Blood-brain barrier–adapted precision medicine therapy for pediatric brain tumors

Bernard L. Marini, Lydia L. Benitez, Andrew H. Zureick, Ralph Salloum, Angela C. Gauthier, Julia Brown, Yi Mi Wu, Dan R. Robinson, Chandan Kumar, Robert Lonigro, Pankaj Vats, Xuhong Cao, Katayoon Kasaian, Bailey Anderson, Brendan Mullan, Benjamin Chandler, Joseph R. Linzey, Sandra I. Camelo-Piragua, Sriram Venneti, Paul E. McKeeverKathryn A. McFadden, Andrew P. Lieberman, Noah Brown, Lina Shao, Marcia A.S. Leonard, Larry Junck, Erin McKean, Cormac O. Maher, Hugh J.L. Garton, Karin M. Muraszko, Shawn Hervey-Jumper, Jean M. Mulcahy-Levy, Adam Green, Lindsey M. Hoffman, Katie Dorris, Nicholas A. Vitanza, Joanne Wang, Jonathan Schwartz, Rishi Lulla, Natasha Pillay Smiley, Miriam Bornhorst, Daphne A. Haas-Kogan, Patricia L. Robertson, Arul M. Chinnaiyan, Rajen Mody, Carl Koschmann*

*Corresponding author for this work

Research output: Contribution to journalArticlepeer-review

4 Scopus citations

Abstract

Targeted chemotherapeutics provide a promising new treatment option in neuro-oncology. The ability of these compounds to penetrate the blood-brain barrier is crucial for their successful incorporation into patient care. “CNS Targeted Agent Prediction” (CNS-TAP) is a multi-institutional and multidisciplinary translational program established at the University of Michigan for evaluating the central nervous system (CNS) activity of targeted therapies in neuro-oncology. In this report, we present the methodology of CNS-TAP in a series of pediatric and adolescent patients with high-risk brain tumors, for which molecular profiling (academic and commercial) was sought and targeted agents were incorporated. Four of five of the patients had potential clinical benefit (partial response or stable disease greater than 6 months on therapy). We further describe the specific drug properties of each agent chosen and discuss characteristics relevant in their evaluation for therapeutic suitability. Finally, we summarize both tumor and drug characteristics that impact the ability to successfully incorporate targeted therapies into CNS malignancy management.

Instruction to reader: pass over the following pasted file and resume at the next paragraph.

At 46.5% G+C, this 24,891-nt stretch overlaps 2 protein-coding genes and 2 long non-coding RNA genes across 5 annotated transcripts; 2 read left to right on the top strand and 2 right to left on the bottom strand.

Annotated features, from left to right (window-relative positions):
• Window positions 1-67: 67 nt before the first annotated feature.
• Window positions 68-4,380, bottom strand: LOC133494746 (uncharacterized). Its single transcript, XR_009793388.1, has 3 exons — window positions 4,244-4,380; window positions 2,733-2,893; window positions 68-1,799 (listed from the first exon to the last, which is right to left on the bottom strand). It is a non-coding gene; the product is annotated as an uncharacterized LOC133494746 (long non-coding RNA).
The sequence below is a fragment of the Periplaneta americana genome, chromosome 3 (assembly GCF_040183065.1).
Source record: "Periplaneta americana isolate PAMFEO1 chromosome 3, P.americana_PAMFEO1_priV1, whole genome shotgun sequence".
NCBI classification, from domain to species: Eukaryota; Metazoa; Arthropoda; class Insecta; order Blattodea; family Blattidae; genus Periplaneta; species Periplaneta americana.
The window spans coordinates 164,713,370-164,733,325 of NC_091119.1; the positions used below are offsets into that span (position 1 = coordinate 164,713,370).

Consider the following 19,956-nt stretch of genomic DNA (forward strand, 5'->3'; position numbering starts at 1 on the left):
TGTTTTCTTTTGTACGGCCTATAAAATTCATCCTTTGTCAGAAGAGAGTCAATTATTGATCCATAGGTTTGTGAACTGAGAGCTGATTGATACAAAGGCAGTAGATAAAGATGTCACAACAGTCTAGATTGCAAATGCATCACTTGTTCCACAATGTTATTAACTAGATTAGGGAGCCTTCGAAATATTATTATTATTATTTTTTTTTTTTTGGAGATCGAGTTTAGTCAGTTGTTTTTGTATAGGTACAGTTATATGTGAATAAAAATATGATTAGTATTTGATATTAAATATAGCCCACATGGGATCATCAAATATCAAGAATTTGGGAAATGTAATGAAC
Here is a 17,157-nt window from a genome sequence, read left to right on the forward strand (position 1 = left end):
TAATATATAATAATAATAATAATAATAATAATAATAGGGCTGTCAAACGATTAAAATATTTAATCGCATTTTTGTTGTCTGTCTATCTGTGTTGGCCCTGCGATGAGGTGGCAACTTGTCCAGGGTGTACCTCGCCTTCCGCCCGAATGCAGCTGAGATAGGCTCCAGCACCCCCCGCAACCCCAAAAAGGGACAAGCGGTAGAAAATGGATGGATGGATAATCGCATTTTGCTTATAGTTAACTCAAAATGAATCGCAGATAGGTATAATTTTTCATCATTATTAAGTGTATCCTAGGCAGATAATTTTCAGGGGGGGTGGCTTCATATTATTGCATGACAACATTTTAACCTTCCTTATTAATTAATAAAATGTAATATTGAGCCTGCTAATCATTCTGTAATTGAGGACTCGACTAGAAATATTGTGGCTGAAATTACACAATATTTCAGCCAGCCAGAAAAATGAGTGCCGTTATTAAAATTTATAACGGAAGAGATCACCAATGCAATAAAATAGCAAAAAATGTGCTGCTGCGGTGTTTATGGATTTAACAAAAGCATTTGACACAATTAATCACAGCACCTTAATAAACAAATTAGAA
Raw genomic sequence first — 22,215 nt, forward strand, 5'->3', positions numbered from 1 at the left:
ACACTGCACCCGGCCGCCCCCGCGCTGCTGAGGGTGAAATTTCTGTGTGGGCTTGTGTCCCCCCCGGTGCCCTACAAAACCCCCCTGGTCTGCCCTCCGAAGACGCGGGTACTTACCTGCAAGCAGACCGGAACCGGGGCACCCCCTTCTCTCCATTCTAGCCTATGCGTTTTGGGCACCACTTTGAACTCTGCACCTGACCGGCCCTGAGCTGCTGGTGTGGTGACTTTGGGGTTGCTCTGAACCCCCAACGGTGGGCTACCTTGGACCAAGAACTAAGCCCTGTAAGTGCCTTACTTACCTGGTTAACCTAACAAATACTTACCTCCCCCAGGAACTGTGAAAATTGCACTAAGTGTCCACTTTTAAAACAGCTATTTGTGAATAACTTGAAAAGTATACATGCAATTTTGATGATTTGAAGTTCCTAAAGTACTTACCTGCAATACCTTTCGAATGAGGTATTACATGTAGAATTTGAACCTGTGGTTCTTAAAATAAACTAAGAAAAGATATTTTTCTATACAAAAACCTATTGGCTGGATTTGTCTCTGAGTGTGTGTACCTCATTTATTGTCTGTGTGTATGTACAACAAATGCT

Original languageEnglish (US)
Pages (from-to)27.e1-27.e14
JournalTranslational Research
Volume188
DOIs
StatePublished - Oct 2017

ASJC Scopus subject areas

  • Public Health, Environmental and Occupational Health
  • Biochemistry, medical
  • Physiology (medical)

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